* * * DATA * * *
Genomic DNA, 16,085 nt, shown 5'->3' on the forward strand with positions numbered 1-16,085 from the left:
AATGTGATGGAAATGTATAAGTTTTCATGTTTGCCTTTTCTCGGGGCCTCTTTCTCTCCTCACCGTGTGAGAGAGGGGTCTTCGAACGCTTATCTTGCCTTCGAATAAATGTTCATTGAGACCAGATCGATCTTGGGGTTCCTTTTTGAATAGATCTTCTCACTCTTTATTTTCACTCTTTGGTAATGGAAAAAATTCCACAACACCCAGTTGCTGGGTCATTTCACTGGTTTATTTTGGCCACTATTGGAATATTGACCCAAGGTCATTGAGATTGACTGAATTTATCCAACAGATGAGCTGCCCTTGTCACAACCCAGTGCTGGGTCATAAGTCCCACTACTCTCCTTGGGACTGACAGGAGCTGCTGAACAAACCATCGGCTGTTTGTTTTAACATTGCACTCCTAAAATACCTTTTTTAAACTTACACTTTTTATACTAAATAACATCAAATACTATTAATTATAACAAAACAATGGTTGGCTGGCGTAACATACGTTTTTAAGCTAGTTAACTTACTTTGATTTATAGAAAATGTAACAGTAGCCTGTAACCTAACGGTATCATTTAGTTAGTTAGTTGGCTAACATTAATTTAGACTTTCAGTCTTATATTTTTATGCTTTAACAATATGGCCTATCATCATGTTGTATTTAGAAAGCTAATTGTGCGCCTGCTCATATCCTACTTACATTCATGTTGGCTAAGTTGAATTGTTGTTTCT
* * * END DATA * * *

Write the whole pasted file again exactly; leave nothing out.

Genomic DNA, 16,085 nt, shown 5'->3' on the forward strand with positions numbered 1-16,085 from the left:
AATGTGATGGAAATGTATAAGTTTTCATGTTTGCCTTTTCTCGGGGCCTCTTTCTCTCCTCACCGTGTGAGAGAGGGGTCTTCGAACGCTTATCTTGCCTTCGAATAAATGTTCATTGAGACCAGATCGATCTTGGGGTTCCTTTTTGAATAGATCTTCTCACTCTTTATTTTCACTCTTTGGTAATGGAAAAAATTCCACAACACCCAGTTGCTGGGTCATTTCACTGGTTTATTTTGGCCACTATTGGAATATTGACCCAAGGTCATTGAGATTGACTGAATTTATCCAACAGATGAGCTGCCCTTGTCACAACCCAGTGCTGGGTCATAAGTCCCACTACTCTCCTTGGGACTGACAGGAGCTGCTGAACAAACCATCGGCTGTTTGTTTTAACATTGCACTCCTAAAATACCTTTTTTAAACTTACACTTTTTATACTAAATAACATCAAATACTATTAATTATAACAAAACAATGGTTGGCTGGCGTAACATACGTTTTTAAGCTAGTTAACTTACTTTGATTTATAGAAAATGTAACAGTAGCCTGTAACCTAACGGTATCATTTAGTTAGTTAGTTGGCTAACATTAATTTAGACTTTCAGTCTTATATTTTTATGCTTTAACAATATGGCCTATCATCATGTTGTATTTAGAAAGCTAATTGTGCGCCTGCTCATATCCTACTTACATTCATGTTGGCTAAGTTGAATTGTTGTTTCT